WO:

It’s no surprise that you’re a Republican, Mr. Mayor.  Tell me what’s going on in your party now nationally … Trump and company, Jeb Bush, Ted Cruz … Chris Christie, George Pataki (I like him a lot!)  You’ve still got a lot of juice in the GOP tribe … so predict for us.

 

AM:

Well, let me tell you something.  I think Trump is saying things people want to hear.  You can get elected – like in Yonkers – if I told people what they wanted to hear – that I was going to fight this case – I probably would have gotten re-elected.  But if you tell them the truth of how things are really going to happen – you’re not going to get elected.  Trump is telling people what they want to hear.  Some of the stuff he says is true.  But he is killing himself with other things  he says.  Things I think are not good for him as a politician. 

 

WO:

Like what …?

 

AM

When he criticized John McCain … when he criticized that woman, the moderator Megyn Kelly at the debate. If you criticize him … he’s going to come back at you and you don’t know what he’s going to say because he can say the most awful things that should not come out of the mouth of a politician. While he says some good things about immigration and all that … he says other things that really knock him down.  He doesn’t become viable to me even though he’s getting the vote from people.  I don’t think he’s a viable candidate.  And remember something.  You have like 20 people in there.  He’s got 20%.  What’s 20% of 100%.  It’s very small.  So when you start to narrow the other people down, if he keeps his 20%, somebody is going to get  80%.  Somebody else is going to get 80%.  I don’t think he’s going to be around …

 

WO:

You still know how to count votes, Angelo.

 

AM:

That’s the secret of it.  One time when I was mayor – as a Republican – Conservative – early on in my administration I got to support the tenants and I had a lot of landlords who were good friends of mine.

They said to me, Angelo, you’re a Republican-Conservative.  That’s a “Democratic view” you’re supporting with the tenants and the Tenant’s Protection Act.  They said, why?  I said I learned how to count.  There’s 80,000 tenants.  There’s four landlords.  Where am I going to get my votes from?  Tell me where I’m going to get my votes!  But, in truth, I didn’t do it just because of that.  I supported the tenants and I actually became the champion of the tenants.  I was the first one to have a tenant advocate in my office as mayor.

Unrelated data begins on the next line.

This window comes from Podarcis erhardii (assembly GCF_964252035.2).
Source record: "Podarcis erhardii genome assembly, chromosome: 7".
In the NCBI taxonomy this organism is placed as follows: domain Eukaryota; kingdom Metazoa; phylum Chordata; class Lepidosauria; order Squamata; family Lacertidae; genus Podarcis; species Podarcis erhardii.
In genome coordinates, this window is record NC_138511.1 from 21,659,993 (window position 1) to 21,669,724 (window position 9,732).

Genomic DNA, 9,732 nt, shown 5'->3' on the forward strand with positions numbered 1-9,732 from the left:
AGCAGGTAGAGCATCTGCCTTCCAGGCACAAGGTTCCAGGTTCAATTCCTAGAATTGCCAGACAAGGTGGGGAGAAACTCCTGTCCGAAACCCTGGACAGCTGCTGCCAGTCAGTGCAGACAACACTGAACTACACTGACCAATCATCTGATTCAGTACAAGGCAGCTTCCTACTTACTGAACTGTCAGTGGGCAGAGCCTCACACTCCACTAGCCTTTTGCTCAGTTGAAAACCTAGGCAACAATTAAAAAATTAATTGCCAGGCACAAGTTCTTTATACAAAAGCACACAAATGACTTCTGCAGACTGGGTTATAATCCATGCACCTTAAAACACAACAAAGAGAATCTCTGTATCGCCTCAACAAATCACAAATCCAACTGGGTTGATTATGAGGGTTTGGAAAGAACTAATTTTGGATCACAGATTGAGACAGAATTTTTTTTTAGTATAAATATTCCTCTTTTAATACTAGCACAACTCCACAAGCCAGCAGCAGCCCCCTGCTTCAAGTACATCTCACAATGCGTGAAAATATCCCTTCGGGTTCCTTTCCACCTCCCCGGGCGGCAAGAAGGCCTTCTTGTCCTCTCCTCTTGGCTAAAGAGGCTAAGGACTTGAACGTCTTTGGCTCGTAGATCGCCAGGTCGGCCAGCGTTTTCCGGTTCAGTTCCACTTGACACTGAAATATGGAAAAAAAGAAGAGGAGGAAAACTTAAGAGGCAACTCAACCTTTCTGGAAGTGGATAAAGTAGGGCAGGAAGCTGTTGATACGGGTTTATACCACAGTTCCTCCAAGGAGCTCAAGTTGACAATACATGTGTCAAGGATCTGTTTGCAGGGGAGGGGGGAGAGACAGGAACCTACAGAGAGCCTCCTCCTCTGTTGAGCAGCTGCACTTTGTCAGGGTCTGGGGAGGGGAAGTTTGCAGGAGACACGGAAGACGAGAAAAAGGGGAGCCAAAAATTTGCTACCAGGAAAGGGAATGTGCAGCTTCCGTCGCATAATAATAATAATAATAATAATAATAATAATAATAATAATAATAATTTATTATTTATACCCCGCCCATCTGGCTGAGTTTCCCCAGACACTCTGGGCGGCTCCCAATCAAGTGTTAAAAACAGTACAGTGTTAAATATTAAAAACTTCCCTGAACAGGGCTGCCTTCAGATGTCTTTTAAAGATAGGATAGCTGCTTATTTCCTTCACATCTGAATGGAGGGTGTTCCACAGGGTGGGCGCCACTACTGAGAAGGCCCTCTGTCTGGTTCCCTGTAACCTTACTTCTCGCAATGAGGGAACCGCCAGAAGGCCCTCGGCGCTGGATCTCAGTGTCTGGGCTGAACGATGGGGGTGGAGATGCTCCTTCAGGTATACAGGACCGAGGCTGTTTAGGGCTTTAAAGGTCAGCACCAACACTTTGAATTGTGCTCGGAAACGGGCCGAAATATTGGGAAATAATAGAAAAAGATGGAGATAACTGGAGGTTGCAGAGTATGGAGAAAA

WO:

At the age of 87, Angelo Martinelli, Mr. Mayor, you’re quite entitled to pick the next president for us … because you’re also to this day a baron of the Republican Party.  Who do you want?

 

AM:

I can’t pick anybody right now, Bill.  I like Marco Rubio.  I think he’s good.  I like Jeb Bush, to tell you the truth.  I know a lot of people don’t like him.  I thought he was a good governor of Florida.  And I like Carly Fiorina, from California. 

 

WO:

What about George Elmer Pataki?

 

AM

George Pataki is a great guy.  I don’t think he’s going to get anywhere.  I like George Pataki.  He’s got a good message out there.  This is not like the time he ran against Mario Cuomo.  Do you understand.  I know Mario Cuomo was very close to you and he was close to me too.  I loved him too.  But when Pataki ran against Mario Cuomo, people voted against Mario Cuomo … they didn’t vote for George Pataki.  He didn’t realize that the first time when he got elected.  Now he got elected again.  This isn’t going to be a time when they are voting against somebody that George Pataki has an opportunity.  I don’t think he’s got the support generally throughout the country. 

 

WO:

I think he’d make a great vice president.

 

AM:

I think he would.  Yes.  But I don’t think he’ll ever be president.  He may never be vice president. 

 

WO:

Forgive me, but there’s a Democrat I kind of like … named Joe Biden.

 

AM:

I shouldn’t say this to you on the Radio but I always thought Hillary is going to implode before she gets the nomination.  I think something is going to happen.

 

 

WO:

When did you say it?

 

AM:

Months ago … when all this thing came up about the emails and all that.  I think they’re going to go after her.  And if Joe Biden gets into this election … I think you’re going to see Obama really step up against Hillary … against Hillary.  And I think Joe’s a good guy.  I know Joe from the Delaware magazines we own and he’s very close to my son Rob down in Delaware.  He comes to all the Delaware magazine things.  I think he’s very, very good guy.

 

WO:

Angelo Martinelli we’ve taxed our friendship of many years too much today.  You’re a popular figure on every street in Yonkers and beloved in some.  Every talk show host is trying to grab you.  And I’ve kept you too long.